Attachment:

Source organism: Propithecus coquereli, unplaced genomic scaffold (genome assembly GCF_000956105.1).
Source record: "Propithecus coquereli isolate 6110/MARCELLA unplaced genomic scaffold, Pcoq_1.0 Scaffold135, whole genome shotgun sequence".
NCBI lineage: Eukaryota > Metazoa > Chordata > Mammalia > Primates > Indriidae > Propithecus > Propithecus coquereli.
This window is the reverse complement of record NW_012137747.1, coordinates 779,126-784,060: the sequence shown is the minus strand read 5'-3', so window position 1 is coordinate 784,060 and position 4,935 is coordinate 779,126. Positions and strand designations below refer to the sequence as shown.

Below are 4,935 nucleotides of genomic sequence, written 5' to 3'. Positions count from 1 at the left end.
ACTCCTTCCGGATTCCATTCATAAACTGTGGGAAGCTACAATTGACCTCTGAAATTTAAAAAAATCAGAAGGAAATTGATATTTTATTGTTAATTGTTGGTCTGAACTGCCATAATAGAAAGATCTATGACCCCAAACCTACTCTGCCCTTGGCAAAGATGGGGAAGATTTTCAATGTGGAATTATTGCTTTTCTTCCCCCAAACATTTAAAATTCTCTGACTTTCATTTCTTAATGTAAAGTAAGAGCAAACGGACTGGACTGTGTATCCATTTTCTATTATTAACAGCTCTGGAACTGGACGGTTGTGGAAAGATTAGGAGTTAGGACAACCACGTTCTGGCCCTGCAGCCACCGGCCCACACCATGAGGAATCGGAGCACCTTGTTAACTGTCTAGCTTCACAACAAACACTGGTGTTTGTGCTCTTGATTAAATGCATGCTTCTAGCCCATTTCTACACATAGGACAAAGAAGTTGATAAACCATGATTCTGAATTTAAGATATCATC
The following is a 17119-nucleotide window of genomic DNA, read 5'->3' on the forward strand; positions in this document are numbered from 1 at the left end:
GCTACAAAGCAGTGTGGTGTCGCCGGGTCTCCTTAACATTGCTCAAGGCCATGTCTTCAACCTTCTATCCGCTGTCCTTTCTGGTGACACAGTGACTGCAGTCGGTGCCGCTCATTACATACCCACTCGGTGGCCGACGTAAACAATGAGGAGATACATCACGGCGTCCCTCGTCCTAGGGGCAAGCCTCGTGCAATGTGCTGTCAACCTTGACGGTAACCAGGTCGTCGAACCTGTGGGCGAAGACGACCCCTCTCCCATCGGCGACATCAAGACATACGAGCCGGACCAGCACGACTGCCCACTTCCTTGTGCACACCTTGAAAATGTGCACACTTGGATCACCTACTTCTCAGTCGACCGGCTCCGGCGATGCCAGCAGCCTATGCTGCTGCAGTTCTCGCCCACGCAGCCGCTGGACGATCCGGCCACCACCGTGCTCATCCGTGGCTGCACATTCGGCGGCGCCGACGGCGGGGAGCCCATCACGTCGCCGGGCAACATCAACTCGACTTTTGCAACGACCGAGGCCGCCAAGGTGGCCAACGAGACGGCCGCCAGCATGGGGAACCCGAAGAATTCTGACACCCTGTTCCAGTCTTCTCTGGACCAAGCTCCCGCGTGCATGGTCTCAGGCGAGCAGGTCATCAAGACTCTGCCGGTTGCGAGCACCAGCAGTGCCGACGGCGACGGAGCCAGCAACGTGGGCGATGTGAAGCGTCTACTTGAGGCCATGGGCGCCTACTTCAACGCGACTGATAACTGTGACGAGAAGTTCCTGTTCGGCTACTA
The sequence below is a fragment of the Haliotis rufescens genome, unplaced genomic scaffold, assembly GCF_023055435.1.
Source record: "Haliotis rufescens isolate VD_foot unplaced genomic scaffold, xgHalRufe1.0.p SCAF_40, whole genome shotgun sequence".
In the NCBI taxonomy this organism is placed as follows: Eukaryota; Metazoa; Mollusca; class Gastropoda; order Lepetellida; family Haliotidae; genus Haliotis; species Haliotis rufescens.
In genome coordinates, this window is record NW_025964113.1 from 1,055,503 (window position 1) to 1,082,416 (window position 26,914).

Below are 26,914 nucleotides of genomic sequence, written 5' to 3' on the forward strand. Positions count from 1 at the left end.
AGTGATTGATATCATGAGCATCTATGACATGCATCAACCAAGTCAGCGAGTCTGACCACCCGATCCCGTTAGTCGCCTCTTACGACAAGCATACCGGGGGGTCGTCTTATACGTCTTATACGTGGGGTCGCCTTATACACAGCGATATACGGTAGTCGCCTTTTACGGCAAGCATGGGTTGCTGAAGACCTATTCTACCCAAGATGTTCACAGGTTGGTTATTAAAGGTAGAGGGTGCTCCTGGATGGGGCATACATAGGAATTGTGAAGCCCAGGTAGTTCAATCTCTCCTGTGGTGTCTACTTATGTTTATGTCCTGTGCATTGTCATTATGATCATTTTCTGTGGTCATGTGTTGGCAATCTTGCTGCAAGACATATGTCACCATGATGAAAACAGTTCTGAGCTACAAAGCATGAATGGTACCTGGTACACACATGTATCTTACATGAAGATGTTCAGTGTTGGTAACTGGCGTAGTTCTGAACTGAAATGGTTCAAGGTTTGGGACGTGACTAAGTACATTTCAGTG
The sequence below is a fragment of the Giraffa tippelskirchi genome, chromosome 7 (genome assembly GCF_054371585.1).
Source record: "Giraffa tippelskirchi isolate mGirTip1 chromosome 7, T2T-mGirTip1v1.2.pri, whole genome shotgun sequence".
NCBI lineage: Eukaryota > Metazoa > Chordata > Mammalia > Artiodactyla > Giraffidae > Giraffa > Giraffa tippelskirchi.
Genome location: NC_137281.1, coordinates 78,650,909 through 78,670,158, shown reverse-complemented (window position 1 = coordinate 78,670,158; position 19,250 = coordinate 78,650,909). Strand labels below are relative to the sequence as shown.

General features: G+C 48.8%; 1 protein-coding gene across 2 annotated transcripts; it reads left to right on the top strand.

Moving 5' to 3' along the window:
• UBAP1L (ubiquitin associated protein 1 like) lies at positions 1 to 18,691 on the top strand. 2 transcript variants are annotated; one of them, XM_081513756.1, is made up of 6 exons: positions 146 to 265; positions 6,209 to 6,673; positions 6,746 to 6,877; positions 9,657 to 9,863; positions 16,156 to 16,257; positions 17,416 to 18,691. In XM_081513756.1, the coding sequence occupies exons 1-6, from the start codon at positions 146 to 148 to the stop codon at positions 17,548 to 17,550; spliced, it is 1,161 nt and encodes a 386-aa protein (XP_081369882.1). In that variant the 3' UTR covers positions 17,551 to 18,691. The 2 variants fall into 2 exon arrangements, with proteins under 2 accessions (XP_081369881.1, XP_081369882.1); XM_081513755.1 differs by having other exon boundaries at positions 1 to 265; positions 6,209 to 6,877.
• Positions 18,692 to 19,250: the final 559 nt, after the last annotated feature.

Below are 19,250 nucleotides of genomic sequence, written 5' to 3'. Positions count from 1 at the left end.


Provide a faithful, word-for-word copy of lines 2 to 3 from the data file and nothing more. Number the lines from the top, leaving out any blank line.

Source record: "Propithecus coquereli isolate 6110/MARCELLA unplaced genomic scaffold, Pcoq_1.0 Scaffold135, whole genome shotgun sequence".
NCBI lineage: Eukaryota > Metazoa > Chordata > Mammalia > Primates > Indriidae > Propithecus > Propithecus coquereli.